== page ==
The roots of a remarkable program that has transformed the lives of thousands of unmarried, pregnant young women and their babies can be traced to a news account of a Charleston woman’s suicide attempt in 1897.
The story in the city’s afternoon newspaper sparked the creation of what’s now known as the Florence Crittenton Programs of South Carolina. It’s no less a miracle that the young woman who jumped into the Cooper River in 1897 survived than it is that the Crittenton rescue effort now is in its second century.
Author Ruth W. Cupp, a former Crittenton Board president, details the
persistence and dedication of many of those who have kept the rescue program alive against all odds. Coupled with riveting personal accounts by mothers who delivered their babies at 19 St. Margaret Street are the stories of their now-grown children.
Crittenton has evolved from a 19 th century “secret hideaway where pregnant unmarried young women came to be delivered into being a full-fledged operation of rescue, rehabilitation, and education,” Dr. Richard Sosnowski, a former board president, wrote a decade ago. It’s an ongoing story.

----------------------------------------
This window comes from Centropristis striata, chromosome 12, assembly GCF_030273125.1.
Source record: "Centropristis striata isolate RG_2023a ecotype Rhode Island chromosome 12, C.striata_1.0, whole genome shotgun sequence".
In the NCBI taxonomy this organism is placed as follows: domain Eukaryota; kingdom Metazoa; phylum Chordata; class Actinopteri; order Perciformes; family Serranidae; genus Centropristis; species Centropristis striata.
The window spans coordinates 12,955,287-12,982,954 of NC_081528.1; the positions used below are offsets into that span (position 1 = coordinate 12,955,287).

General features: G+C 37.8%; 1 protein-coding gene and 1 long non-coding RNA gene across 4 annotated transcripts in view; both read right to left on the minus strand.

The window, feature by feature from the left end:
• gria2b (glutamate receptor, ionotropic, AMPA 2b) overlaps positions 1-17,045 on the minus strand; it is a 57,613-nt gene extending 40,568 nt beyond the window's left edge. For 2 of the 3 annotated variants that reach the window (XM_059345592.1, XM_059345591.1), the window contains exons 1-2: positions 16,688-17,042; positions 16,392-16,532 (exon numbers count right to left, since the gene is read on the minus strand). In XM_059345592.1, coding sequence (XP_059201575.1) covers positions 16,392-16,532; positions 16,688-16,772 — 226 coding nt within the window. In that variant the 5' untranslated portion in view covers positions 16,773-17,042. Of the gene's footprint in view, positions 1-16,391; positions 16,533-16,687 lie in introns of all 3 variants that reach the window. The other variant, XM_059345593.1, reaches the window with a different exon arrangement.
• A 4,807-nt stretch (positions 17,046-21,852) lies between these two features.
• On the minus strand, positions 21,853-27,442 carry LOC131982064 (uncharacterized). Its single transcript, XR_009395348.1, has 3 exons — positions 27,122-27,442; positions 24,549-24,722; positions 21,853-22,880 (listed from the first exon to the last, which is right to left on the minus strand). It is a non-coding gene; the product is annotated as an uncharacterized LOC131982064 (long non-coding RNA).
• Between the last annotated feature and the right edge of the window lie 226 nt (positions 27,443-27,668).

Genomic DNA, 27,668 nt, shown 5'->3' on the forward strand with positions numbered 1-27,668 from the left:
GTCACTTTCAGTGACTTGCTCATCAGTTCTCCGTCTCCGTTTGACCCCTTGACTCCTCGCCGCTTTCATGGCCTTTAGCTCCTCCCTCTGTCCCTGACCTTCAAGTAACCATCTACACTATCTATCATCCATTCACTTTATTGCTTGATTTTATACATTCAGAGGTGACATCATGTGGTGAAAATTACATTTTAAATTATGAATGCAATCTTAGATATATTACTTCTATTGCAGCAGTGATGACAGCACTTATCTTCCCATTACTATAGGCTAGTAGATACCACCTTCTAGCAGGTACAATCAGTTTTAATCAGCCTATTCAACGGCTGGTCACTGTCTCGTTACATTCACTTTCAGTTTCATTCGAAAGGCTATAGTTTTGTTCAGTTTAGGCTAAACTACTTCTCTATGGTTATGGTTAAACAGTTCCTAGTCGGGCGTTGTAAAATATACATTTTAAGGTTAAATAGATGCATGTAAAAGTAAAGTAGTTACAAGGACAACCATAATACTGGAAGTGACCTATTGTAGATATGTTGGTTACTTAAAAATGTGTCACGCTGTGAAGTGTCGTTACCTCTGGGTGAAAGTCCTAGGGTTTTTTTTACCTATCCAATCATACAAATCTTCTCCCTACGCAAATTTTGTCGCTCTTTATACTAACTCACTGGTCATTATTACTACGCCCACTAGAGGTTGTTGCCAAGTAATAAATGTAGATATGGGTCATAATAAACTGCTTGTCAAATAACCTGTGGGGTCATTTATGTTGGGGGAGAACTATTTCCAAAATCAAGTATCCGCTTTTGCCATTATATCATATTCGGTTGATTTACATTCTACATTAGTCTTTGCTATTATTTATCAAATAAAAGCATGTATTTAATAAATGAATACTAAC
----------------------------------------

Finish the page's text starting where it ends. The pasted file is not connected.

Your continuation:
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About the Author
Author Ruth W. Cupp, an attorney for 60 years, is a former chairman of the Board of Directors of the S.C. Children’s Bureau and a former president and board member of the Florence Crittenton Programs of S.C. A graduate of Winthrop University with a major in Social Work, she spent her summers during college as a recreation worker at the old Charleston Orphan House.